Brighton City Council members spent the better part of their retreat at city hall this weekend discussing the revenue picture and the difficulty of gaining major new revenue sources, short of a Headlee override. An override would mean that, if passed, the Headlee Tax Limitation Amendment would be superseded and voters could be asked to approve “up to 20 mills” - which is the limit under the city charter.

At present, Brighton property owners pay 15.27 mills in city property taxes. However, the amount raised this year in city property taxes was about $500,000 less than it was in 2008, just before the recession hit. At that time, property values declined dramatically, and they’ve only recently begun to rebound.

City Manager Nate Geinzer says the problem with Headlee is that although property values can spiral downward fast, when the economy improves, property taxes can only rise by 5% a year, or even less, if the cost of living increase is lower.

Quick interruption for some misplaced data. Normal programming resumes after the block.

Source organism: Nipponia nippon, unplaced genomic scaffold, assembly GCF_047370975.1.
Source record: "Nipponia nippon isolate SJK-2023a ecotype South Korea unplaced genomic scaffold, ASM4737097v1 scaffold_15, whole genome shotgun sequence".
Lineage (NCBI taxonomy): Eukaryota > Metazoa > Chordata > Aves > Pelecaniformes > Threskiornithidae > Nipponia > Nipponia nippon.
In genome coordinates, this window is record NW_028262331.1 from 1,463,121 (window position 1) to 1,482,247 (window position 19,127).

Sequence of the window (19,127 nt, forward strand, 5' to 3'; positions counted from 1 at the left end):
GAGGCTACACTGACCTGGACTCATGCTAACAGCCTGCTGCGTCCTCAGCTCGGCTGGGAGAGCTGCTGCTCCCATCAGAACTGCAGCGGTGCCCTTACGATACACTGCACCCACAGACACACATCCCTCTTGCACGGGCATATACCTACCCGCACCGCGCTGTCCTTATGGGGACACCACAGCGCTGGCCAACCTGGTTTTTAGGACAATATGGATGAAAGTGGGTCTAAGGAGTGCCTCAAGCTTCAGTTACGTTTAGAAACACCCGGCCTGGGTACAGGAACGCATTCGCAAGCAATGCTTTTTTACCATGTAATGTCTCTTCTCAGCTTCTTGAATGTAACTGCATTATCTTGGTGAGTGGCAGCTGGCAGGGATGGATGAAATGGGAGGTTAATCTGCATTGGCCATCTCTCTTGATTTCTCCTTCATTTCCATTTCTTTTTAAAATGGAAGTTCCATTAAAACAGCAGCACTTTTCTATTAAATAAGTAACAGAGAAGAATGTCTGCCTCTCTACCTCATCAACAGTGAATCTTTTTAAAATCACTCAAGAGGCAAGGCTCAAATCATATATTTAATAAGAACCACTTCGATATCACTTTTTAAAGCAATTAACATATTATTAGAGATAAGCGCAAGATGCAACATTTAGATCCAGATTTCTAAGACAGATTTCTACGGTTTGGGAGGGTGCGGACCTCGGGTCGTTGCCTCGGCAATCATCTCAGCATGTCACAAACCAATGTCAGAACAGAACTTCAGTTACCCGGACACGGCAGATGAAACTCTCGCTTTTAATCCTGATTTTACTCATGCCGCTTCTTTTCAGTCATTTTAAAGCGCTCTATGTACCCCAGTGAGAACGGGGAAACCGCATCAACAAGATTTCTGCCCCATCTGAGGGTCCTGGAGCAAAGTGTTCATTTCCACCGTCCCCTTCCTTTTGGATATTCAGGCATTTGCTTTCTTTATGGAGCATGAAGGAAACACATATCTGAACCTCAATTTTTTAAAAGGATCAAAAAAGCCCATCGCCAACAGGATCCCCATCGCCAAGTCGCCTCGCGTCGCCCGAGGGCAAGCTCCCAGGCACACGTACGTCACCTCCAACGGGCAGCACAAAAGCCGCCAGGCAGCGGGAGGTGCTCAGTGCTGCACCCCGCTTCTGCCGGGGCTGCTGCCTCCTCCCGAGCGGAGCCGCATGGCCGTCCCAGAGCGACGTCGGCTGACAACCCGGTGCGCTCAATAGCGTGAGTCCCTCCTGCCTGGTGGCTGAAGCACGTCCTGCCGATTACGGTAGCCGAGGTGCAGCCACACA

Mayor Jim Muzzin tells WHMI council has looked thoroughly at every possible way to raise revenues to meet the demands of a full-service city, and it doesn’t look as if there are any other alternatives than a Headlee override – if given voter approval.

If passed, a Headlee override would raise $1.85 million the first year. And even that wouldn’t be quite enough to meet all of the city’s needs. Muzzin says the city actually needs $2.5 million per year in order to get to where it needs to be. Geinzer says the city’s excellent financial record is deceptive. He says the city has had to cut expenses to the bare bone to maintain a healthy fund balance and still be able to meet the public’s expectation for services such as sewer, water, road maintenance, snow plowing and salting and leaf pickup.

Geinzer says the city is forced to keep putting off street maintenance and upgrades because the funds simply are not there. He adds that if no new revenue sources are found, Brighton’s fund balance will drop to zero in a few years.

Geinzer adds the city has received no help at the state level. According to the Michigan Municipal League, state revenue sharing to local municipalities has been cut by $6.2 billion over the past 12 years. However, unlike the state, Muzzin says the city has few ways to raise revenues. Discussion of a Headlee override, with possible action, will be taken up again at the first or second meeting in January.